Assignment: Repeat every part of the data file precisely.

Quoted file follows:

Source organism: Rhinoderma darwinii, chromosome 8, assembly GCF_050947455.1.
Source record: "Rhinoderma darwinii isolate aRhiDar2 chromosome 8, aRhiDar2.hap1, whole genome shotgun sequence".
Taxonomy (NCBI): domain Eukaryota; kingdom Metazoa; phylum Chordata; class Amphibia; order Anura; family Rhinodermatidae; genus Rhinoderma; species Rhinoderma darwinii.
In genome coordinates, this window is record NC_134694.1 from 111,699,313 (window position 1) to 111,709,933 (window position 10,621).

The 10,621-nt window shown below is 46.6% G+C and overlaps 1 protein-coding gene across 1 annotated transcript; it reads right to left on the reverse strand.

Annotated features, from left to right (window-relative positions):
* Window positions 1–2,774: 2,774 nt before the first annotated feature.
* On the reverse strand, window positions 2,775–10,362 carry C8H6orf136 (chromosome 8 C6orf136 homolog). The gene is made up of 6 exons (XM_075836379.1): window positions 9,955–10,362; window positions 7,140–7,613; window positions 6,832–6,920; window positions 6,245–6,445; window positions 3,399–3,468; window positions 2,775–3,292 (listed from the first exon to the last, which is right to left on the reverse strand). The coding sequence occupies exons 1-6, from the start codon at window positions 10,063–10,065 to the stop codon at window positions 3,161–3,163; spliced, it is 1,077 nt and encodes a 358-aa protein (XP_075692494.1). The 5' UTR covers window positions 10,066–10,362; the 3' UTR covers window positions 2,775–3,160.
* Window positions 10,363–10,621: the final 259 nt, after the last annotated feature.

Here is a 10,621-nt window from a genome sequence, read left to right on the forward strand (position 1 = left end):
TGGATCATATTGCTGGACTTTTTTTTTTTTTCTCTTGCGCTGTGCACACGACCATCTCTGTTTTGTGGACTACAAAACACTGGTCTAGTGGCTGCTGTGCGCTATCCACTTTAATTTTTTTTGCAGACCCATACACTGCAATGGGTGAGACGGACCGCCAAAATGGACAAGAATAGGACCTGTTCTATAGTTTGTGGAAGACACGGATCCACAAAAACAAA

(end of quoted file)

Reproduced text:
Source organism: Rhinoderma darwinii, chromosome 8, assembly GCF_050947455.1.
Source record: "Rhinoderma darwinii isolate aRhiDar2 chromosome 8, aRhiDar2.hap1, whole genome shotgun sequence".
Taxonomy (NCBI): domain Eukaryota; kingdom Metazoa; phylum Chordata; class Amphibia; order Anura; family Rhinodermatidae; genus Rhinoderma; species Rhinoderma darwinii.
In genome coordinates, this window is record NC_134694.1 from 111,699,313 (window position 1) to 111,709,933 (window position 10,621).

The 10,621-nt window shown below is 46.6% G+C and overlaps 1 protein-coding gene across 1 annotated transcript; it reads right to left on the reverse strand.

Annotated features, from left to right (window-relative positions):
* Window positions 1–2,774: 2,774 nt before the first annotated feature.
* On the reverse strand, window positions 2,775–10,362 carry C8H6orf136 (chromosome 8 C6orf136 homolog). The gene is made up of 6 exons (XM_075836379.1): window positions 9,955–10,362; window positions 7,140–7,613; window positions 6,832–6,920; window positions 6,245–6,445; window positions 3,399–3,468; window positions 2,775–3,292 (listed from the first exon to the last, which is right to left on the reverse strand). The coding sequence occupies exons 1-6, from the start codon at window positions 10,063–10,065 to the stop codon at window positions 3,161–3,163; spliced, it is 1,077 nt and encodes a 358-aa protein (XP_075692494.1). The 5' UTR covers window positions 10,066–10,362; the 3' UTR covers window positions 2,775–3,160.
* Window positions 10,363–10,621: the final 259 nt, after the last annotated feature.

Here is a 10,621-nt window from a genome sequence, read left to right on the forward strand (position 1 = left end):
TGGATCATATTGCTGGACTTTTTTTTTTTTTCTCTTGCGCTGTGCACACGACCATCTCTGTTTTGTGGACTACAAAACACTGGTCTAGTGGCTGCTGTGCGCTATCCACTTTAATTTTTTTTGCAGACCCATACACTGCAATGGGTGAGACGGACCGCCAAAATGGACAAGAATAGGACCTGTTCTATAGTTTGTGGAAGACACGGATCCACAAAAACAAA